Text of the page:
Justia Copyright Opinion Summaries

Articles Posted in U.S. Court of Appeals for the Sixth Circuit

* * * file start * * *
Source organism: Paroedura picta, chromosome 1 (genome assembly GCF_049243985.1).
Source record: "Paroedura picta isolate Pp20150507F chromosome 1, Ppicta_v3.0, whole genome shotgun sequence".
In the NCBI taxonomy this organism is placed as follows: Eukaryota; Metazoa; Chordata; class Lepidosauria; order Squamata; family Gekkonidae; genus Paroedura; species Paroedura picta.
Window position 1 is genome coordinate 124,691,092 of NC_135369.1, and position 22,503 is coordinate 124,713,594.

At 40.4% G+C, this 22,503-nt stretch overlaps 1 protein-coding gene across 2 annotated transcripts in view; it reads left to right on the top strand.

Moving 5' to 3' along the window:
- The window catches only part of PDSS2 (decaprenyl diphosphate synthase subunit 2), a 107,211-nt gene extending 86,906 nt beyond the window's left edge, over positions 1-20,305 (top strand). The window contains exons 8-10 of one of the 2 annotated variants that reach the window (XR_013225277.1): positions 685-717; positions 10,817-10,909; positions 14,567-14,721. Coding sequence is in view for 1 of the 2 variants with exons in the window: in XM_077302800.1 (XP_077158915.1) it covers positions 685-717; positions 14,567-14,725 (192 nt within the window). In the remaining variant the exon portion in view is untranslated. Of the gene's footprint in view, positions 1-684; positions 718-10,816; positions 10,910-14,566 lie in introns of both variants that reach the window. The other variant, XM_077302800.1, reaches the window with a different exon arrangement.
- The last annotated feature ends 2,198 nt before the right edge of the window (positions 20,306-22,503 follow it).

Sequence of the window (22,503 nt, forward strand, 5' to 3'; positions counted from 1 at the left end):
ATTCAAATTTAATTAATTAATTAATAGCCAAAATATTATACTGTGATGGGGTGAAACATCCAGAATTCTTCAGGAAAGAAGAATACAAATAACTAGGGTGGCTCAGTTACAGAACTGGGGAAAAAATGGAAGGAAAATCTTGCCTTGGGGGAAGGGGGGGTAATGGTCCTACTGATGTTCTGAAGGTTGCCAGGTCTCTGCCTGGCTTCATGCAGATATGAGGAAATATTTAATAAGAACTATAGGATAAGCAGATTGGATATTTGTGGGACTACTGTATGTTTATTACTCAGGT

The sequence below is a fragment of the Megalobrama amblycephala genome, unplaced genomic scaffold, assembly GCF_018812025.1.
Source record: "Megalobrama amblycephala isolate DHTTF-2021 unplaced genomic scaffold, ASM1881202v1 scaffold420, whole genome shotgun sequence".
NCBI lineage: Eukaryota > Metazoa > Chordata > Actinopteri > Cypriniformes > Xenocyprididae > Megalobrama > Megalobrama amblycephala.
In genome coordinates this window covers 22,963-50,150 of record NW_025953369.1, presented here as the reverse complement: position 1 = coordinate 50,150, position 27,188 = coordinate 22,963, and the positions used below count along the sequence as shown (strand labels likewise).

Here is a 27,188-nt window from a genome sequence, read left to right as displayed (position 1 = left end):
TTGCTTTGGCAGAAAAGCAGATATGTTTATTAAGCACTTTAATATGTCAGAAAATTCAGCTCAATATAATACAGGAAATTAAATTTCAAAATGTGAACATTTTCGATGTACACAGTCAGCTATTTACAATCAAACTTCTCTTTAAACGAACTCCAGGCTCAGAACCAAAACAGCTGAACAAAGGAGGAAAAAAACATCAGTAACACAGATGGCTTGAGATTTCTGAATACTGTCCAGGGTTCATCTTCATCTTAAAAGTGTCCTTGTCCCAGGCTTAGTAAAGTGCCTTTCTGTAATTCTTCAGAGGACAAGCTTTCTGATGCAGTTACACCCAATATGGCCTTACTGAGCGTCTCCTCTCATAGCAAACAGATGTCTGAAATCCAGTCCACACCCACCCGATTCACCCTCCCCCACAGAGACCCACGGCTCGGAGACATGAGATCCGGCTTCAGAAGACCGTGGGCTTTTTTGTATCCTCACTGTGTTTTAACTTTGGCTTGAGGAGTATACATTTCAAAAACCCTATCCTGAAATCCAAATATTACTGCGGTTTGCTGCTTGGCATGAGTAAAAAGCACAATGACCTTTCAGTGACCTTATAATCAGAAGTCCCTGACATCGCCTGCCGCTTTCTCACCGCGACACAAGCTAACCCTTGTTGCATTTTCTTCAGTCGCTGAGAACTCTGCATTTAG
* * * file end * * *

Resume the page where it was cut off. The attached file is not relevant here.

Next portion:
Albert Brumley, author of the gospel song “I’ll Fly Away,” assigned the song’s 1932 copyright to a company. The company subsequently became the property of his son, Robert. Albert died in 1977. Albert’s widow also executed an assignment to Robert. During the term of a copyright, an author may use, assign, sell, or license the copyright, 17 U.S.C. 201(d), but songwriters and their descendants may terminate the songwriter’s assignment of a copyright to another party, Sections 203, 304(c). In 2008, four of Brumley’s six children filed notice to terminate the assignment to their brother, Robert. The copyright was then generating about $300,000 per year. The district court and Sixth Circuit affirmed their right to terminate the assignment, rejecting arguments that the song was a “work made for hire,” which is not eligible for termination, 17 U.S.C. 304(c); and that Albert’s widow relinquished any termination rights. View "Brumley v. Brumley & Sons, Inc." on Justia Law